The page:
#2 Your Fridge Has Popping Good Vibrations
That popping sound that’s coming from your fridge could be nothing more than “good vibes.”
Your fridge vibrates while it operates. That mild shaking could be responsible for those popping sounds. This could be caused by vibrating in the walls of the fridge or by vibrating its contents. Two plates tapping against each other can sound a lot like a popping sound.
This usually isn’t cause for alarm. If there’s nothing else wrong with your fridge besides some shaking and popping sounds, it could be just how your fridge has settled in. However, your fridge could be off balance which will lead to more problems down the road.
Here’s how you can re-balance your fridge.
- Unplug your fridge
- Place a bubble level on top of your fridge. This will tell you if its level and how far off it is
- Remove the front and back covers at the base of your fridge. These can be simple grates that snap in or you might need to unscrew them
- Your fridge will have four “leveling feet” with one in each corner
- Adjust your fridge’s leveling feet as needed. This can be done by turning a screw or bolt on the leveling foot. Make sure to consult your owner’s manual to find the exact location
- Keep checking that bubble level on top of your fridge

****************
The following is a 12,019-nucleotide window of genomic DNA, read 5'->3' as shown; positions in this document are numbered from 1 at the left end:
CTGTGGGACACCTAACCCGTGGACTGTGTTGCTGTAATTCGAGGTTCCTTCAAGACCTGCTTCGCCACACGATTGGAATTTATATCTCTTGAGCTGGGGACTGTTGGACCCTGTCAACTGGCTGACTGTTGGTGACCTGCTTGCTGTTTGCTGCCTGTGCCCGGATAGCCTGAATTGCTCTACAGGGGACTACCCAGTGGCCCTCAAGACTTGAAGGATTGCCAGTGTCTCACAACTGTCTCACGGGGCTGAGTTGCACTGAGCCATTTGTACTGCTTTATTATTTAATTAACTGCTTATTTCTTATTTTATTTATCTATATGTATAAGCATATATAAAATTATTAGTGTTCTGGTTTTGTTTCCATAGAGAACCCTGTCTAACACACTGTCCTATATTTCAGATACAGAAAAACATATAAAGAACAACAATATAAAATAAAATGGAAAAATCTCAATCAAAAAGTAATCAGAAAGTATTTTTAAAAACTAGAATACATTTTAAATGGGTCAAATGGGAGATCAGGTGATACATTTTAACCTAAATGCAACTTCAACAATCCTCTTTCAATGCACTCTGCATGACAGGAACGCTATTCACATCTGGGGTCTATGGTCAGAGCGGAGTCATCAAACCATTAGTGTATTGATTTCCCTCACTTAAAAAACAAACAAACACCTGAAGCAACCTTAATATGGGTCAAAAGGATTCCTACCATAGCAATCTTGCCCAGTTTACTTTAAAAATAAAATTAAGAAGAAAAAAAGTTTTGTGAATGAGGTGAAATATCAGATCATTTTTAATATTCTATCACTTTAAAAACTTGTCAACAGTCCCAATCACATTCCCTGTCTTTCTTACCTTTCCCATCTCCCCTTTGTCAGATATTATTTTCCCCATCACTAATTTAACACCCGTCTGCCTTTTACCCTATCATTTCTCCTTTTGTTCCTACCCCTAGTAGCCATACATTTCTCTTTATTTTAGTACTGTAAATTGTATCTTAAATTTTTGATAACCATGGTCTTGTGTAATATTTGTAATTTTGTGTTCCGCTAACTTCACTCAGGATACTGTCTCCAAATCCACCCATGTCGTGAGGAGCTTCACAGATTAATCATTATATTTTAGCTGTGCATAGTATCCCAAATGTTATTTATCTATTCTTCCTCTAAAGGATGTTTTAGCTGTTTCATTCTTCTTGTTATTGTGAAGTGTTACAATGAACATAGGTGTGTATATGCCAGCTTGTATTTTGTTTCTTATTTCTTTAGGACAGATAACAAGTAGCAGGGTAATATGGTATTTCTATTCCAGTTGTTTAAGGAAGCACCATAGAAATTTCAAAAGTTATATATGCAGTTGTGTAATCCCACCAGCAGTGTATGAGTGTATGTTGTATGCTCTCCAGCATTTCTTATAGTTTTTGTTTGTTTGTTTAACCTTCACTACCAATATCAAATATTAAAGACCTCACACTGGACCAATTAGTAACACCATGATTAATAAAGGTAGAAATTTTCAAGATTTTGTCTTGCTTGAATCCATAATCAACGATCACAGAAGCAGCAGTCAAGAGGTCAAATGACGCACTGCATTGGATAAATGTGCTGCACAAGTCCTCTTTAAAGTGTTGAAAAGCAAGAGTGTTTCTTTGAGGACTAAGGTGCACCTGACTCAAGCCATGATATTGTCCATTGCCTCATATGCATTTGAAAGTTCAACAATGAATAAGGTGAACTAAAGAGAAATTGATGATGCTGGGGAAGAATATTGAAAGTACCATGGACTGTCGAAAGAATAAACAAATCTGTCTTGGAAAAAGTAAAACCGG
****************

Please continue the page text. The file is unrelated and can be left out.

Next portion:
- Start with the bubble level positioned left to right and then repeat steps 2 through 6 for a front to back orientation
- Once your fridge is level, put the covers back on
- Plug your fridge back in
#3 The Defrost Heater
Would it surprise you to know that your fridge actually has a component design to heat it up?
Every fridge comes with a defrost heater. This heater has one job and that’s to remove frost build up from the fridge. When the defrost heater turns on, you’ll probably hear a popping sound.
Your defrost heater should turn on roughly four times a day. There are some days when your defrost heater will turn on more often and some days where it will turn on less often. Look out for sudden or consistent changes as those could be signs of a problem.
This is a normal popping sound that is created by the defrost heater when it turns on. The sound is not the sign of a problem and it shouldn’t be that big of a nuisance. However, if your defrost heater keeps turning on and off that could be the sign of a problem.
There are several possible causes here. One is that your defrost timer has broken and is no longer telling your defrost heater when to turn on and off. Another issue could be an excessive frost build up that is causing your defrost heater to turn on all the time.